Ryan Ashlock’s career in criminal justice
is a work in progress, but it’s already a
great example of how patience, persistence
and continuing education can move you up
the job ladder.
After graduating from Clinton Prairie High School in 2004, Ashlock moved on to Indiana University-Kokomo, where he graduated in 2007 with an associate degree in criminal justice. He put that degree to use in 2008 working in corrections for the Clinton County Sheriff’s Department in Frankfort, Indiana.
Ashlock advanced his career from there, becoming a merit deputy in 2009 and adding canine handling responsibilities the following year. He was promoted to sergeant in 2015 and became a lieutenant in charge of the patrol division in 2018. A year earlier, in 2017, Ashlock sustained a shoulder injury on the job. That’s when he decided to pursue his dream of becoming a lawyer.
But he needed a bachelor’s degree to get into law school.
He enrolled at IU-East, which offered a flexible online program that allowed Ashlock to continue working full time.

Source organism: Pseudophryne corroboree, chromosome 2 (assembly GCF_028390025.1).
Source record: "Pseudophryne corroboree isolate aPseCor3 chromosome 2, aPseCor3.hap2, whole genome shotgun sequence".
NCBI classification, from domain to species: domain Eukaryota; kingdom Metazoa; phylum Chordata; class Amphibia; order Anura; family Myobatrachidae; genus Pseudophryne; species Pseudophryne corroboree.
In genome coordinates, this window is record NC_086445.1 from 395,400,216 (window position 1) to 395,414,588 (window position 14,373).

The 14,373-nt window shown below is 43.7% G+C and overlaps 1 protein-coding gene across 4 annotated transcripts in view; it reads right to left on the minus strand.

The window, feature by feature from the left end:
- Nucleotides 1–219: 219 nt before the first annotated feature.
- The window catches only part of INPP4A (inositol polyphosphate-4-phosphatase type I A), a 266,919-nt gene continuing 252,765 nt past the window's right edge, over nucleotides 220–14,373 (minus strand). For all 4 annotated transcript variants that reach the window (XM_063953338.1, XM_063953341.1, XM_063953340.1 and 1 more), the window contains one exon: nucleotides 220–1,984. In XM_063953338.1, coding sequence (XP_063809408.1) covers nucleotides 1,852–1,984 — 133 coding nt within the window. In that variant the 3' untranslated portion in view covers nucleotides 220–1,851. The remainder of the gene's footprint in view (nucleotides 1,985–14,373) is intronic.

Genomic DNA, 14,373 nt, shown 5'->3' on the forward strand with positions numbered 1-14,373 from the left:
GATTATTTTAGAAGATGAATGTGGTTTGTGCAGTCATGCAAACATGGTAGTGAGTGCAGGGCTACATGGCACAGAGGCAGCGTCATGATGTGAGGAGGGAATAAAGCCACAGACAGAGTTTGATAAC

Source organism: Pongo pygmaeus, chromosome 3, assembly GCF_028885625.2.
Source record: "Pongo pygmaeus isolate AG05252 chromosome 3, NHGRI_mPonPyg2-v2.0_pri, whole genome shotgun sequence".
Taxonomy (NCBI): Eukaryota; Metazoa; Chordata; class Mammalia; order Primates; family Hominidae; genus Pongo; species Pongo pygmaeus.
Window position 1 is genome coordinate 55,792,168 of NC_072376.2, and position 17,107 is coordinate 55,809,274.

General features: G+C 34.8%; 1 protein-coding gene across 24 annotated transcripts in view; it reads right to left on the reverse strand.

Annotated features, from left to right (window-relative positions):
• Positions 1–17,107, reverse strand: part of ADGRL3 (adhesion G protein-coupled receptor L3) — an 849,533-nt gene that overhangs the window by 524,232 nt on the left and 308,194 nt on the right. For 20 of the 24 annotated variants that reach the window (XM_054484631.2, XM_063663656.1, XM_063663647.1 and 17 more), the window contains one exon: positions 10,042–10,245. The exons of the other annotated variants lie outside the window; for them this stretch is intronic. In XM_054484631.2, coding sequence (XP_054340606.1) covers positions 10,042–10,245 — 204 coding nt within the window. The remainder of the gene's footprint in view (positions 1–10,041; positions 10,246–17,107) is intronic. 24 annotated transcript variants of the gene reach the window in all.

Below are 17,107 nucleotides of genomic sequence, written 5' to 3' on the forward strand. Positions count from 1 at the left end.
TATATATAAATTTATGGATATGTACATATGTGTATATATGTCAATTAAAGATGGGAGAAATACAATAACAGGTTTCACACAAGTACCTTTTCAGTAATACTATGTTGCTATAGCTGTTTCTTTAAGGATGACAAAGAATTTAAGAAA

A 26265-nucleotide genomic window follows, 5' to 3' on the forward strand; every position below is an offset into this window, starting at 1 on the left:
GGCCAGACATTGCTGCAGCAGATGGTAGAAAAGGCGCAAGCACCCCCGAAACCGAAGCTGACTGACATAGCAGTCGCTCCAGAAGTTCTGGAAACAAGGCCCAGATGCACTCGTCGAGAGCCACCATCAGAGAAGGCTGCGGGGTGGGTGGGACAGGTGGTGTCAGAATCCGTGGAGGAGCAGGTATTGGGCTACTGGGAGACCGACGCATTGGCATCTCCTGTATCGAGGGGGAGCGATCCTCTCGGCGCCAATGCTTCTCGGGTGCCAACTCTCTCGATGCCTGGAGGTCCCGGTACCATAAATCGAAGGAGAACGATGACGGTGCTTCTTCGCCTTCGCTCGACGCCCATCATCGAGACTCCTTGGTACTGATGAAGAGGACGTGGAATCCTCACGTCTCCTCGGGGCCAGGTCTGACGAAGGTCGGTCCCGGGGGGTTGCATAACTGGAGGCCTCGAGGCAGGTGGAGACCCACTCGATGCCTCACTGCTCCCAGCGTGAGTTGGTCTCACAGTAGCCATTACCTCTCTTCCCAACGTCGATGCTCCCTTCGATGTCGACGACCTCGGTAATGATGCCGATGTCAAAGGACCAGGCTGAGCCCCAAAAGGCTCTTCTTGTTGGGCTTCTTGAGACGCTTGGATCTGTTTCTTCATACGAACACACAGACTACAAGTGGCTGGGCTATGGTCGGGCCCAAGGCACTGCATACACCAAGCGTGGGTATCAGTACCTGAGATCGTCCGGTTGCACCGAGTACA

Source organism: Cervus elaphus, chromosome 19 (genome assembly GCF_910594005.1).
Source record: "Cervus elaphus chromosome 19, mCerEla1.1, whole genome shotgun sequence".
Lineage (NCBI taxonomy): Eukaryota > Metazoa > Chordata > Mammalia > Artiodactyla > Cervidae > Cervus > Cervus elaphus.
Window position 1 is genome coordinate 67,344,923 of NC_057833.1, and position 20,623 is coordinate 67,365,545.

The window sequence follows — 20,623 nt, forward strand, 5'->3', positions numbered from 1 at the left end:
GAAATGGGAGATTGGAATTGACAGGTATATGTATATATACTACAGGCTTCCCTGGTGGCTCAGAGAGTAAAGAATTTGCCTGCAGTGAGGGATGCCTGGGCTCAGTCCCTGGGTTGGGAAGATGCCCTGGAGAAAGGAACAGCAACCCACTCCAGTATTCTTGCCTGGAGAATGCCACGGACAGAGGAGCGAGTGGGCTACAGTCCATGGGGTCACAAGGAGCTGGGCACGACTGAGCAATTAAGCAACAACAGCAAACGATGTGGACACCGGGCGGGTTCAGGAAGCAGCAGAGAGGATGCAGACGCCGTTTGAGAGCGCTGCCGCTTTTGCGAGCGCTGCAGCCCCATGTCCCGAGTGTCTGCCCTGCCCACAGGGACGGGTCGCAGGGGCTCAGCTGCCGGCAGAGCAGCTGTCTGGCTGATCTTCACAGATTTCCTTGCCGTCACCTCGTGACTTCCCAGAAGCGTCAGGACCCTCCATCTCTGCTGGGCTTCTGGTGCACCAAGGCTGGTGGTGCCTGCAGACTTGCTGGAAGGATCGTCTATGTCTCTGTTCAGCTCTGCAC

“As a primarily online student, I did not have a traditional on-campus experience, but the organization of course work and interactive staff provided an excellent educational experience,” Ashlock said.
He graduated with a bachelor’s in criminal justice in 2020. The 4.0 grade point average he maintained at IU-East qualified Ashlock for a scholarship that the IU McKinney School of Law at IUPUI offers to graduates of IU’s regional campuses.
The scholarship sealed the deal for Ashlock to attend McKinney, which he liked because of the part-time, in-person program it offers.
After a year off because of COVID-19, Ashlock has started law school and his nightly commute to Indianapolis for classes. He hopes to graduate in 2024.
The year off gave Ashlock and his wife more time to prepare for the challenges of balancing his law studies, his full-time job in Clinton County and his most important job as father of two sons—one who is 8 and another who is 8 months.
Preparation involved understanding the demands of school (Ashlock talked to current law students) and making sure he had a support network.
“I rely on my wife a lot,” said Ashlock. “Without her support I would struggle to do what I’m doing. It’s very demanding, and we planned for that. We’re taking it a day at a time. I have a study plan and a family time plan.”
Ashlock’s advice for anyone contemplating working full time and going to school? “Have a plan, make a schedule and understand what you’re getting into before you start. The research I did really helped me and prepared me.”